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Trending Hashtags This designer chose a daily trending Twitter hashtag as fodder for dimensional typographic experiments. Amanda Buck, MFA Studio.

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Daily Collage Project These collaged compositions were inspired by hand sketches of famous modern architects, such as Frank Gehry, Zaha Hadid, and Frank Lloyd Wright. A controlled color palette and consistent visual vocabulary insure cohesiveness across a wide range of experimental form. Jessica Wen, Advanced Graphic Design I. Jennifer Cole Phillips, faculty.

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Happier. Feeling down? Getting anxious? We’ve got something for you. Just plug in the patented happi-stick to your device’s headphone jack and stick your finger in. We’ll give you a tiny prick, test your blood for chemical imbalances, then have a pharmacist deliver the right prescription to your door. Feeling good has never been easier.

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Instagramaphone. Show off your love for vintage music with Instagramaphone, the hot new audio filter. Why should everything sound so clean? With Instagramaphone, you can add audio filters like “vinyl” and “AM radio” to create authentic background noise from a simpler era. Create playlists from iTunes, Spotify, Rdio, and more to play your favorite songs with a nostalgic twist.

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App a Day This student created fourteen fictitious apps in fourteen days as an exercise in rapid design. The apps form a dystopic family that lampoons society and blurs the lines of what is possible, what is legal, and what is worthwhile. Emma Sherwood-Forbes, MFA Studio.

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Record a Day Passionate about music, this designer challenged himself to match the musical moxy and tenor of a collection of his favorite albums, using color, composition, and custom typography on a series of daily LP cover designs. Shiva Nallaperumal, MFA Studio.

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Daily Movements For this project the designer created an animated series of two- and three-dimensional letterform experiments built from a variety of digital and analog bits over the course of a month, and then built a website to showcase the alphabet on screen. Jackie Littman, MFA Studio.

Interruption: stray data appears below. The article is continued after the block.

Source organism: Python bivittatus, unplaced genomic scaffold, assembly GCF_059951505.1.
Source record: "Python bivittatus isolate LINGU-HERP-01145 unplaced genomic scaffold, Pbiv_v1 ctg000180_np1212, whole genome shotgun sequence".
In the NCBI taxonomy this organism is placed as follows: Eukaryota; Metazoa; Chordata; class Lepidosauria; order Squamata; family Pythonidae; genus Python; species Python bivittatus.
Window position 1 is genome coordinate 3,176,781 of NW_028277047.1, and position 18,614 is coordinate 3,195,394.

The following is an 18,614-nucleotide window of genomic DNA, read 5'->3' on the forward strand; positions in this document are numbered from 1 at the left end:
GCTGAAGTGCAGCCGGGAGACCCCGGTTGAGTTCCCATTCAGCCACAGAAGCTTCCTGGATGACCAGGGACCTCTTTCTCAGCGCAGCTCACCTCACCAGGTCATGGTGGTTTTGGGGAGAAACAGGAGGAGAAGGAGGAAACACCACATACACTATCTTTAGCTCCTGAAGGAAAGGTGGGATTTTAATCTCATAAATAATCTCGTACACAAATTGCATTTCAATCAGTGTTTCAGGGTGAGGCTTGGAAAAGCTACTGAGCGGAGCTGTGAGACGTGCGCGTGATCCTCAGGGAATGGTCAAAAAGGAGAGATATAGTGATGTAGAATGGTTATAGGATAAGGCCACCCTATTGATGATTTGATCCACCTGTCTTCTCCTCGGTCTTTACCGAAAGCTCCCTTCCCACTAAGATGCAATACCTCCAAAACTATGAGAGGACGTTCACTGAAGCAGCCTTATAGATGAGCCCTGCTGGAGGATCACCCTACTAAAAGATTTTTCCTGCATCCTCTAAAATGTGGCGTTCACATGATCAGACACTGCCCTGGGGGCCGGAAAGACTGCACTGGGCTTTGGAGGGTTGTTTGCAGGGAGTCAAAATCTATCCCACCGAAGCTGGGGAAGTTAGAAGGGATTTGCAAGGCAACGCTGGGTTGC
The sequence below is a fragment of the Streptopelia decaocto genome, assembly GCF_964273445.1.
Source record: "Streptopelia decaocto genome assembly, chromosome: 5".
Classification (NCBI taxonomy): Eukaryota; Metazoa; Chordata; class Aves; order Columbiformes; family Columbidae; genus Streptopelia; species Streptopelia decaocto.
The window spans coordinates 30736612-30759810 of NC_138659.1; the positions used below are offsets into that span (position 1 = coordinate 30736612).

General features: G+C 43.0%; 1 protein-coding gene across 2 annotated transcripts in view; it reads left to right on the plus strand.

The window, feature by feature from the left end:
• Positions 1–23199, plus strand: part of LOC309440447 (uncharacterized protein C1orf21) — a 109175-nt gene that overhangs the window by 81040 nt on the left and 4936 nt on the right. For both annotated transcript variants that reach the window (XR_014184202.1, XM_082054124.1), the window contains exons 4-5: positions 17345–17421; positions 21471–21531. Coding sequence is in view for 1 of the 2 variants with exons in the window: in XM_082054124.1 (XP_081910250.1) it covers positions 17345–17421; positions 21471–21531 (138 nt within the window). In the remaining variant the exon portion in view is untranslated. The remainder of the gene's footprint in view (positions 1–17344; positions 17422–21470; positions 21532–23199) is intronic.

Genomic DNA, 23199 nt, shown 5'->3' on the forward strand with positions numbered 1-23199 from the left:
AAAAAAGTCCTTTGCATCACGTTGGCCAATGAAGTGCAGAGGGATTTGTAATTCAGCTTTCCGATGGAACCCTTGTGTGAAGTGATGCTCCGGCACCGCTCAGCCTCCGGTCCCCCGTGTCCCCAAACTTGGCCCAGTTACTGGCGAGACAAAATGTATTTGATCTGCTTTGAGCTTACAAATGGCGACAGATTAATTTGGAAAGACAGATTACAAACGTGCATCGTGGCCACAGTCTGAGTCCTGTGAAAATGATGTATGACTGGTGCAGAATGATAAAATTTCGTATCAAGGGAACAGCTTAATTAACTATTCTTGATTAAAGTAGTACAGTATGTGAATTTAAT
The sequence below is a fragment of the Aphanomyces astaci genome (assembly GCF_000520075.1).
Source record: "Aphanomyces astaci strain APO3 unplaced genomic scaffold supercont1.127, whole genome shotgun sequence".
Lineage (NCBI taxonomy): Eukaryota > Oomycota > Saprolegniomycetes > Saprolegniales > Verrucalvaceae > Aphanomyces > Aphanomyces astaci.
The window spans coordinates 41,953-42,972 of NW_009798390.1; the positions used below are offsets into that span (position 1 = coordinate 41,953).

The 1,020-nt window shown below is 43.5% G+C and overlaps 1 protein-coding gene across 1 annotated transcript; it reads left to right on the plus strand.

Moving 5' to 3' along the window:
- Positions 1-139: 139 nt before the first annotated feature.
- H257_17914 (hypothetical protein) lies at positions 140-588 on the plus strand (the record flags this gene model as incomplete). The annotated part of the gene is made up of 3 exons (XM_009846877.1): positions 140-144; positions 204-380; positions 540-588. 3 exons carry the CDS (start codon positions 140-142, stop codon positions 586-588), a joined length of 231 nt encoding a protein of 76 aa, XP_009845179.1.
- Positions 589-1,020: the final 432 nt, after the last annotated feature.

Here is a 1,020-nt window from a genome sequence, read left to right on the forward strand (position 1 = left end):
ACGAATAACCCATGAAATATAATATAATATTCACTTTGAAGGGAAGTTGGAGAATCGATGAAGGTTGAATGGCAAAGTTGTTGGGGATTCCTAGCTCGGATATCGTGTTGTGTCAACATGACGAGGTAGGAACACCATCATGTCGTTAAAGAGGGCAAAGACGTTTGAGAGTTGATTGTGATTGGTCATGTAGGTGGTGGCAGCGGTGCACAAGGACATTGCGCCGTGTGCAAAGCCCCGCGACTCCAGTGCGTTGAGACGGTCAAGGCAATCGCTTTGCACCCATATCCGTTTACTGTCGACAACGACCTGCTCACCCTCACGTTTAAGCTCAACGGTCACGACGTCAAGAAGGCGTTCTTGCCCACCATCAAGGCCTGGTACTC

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Process Verbs After building a solid typographic composition, designers applied a series of actions (both physical and digital) to their initial design. The actions were prompted by a list of verbs, including fold, cut, tear, touch, warp, reflect, multiply, copy, disperse, compress, and reflect. Each designer chose how to turn these verbs into design processes and outcomes. Typography II. Ellen Lupton, faculty.

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Nick Fogarty

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Laura Brewer-Yarnall

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Alterego: Literary Stylist This literature-obsessed hairstylist pays tribute to his favorite authors by surgically slicing lines of their prose into strands of hair and fashioning them into hairstyles reflective of the work’s era and affect. In the exhibition space, an expertly crafted film capturing the coiffing plays in the background. Chen Yu.

Alterego

This project invites each designer to develop a fictitious persona that amplifies, undermines, or rediscovers an element of themselves and then to design through the lens of that character. Alterego pushes designers to step outside and beyond their comfort zone and experiment with fresh design language, media, and making. At MICA, the project culminates in an exhibition where students bring their character to life in a three-dimensional setting. MFA Studio. Silas Munro and Jennifer Cole Phillips, faculty.

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Alterego: Fashion Sense This alterego is an internationally renowned fashion designer with a penchant for sleek silhouettes, taut asymmetry, and bold graphic form, texture, and tonality. Yingxi Zhou.

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Alterego: After Hours The persona here is an elite madam at the helm of an exclusive “escort service.” Once clients are thoroughly screened, they receive this provocative black box containing only a card with a web address. The site has no information other than a seductive motion graphic designed to attract new business. Jamie Carusi.

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Alterego: Identity Disorder The alterego is a German psychiatrist specializing in multiple and dissociative identity disorders. Through multiple-exposure photography meticulously stitched together, he captures and fuses fractured persona parts into one cohesive whole, creating a sort of snapshot of the psychosis. David Dale.

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Alterego: Rogue Taxidermist Odds & Ends for the Rogue Taxidermist is a concept design for a taxidermist’s toolkit. Wood, leather, glass, metal, and paper were carefully crafted to create a credible visual vernacular. Jackie Littman.

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Alterego: Botanical Weaver The artist began by translating complex flora into digital materials. She then extracted, layered, and backlit those images in a modular, interactive kit-of-parts and later made them into a motion sequence. The germ of this idea formed the foundation for this graduate student’s extraordinary thesis project, The Anatomy of Vegetables (next page), in which she performed complex experiments examining the vocabulary of vegetables across media, from MRIs to 3D printing and screen-based interactive environments. Hong Wei, MFA Studio.

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Thesis: Vegetable Anatomy The alterego project (left page) ignited this designer’s appetite for rigorous and elaborate experimentation with complex and multiple media. Her thesis project, The Anatomy of Vegetables, starts with material studies, dissection, and analysis, which are then transformed into tangible contexts, such as a highly interactive app, grocery tote bags, animations, and a website. The clearly articulated hierarchy, and sleek, distilled thesis exhibition design (above) belie the thousands of generative investigations the designer performed throughout the process. Hong Wei, MFA Studio.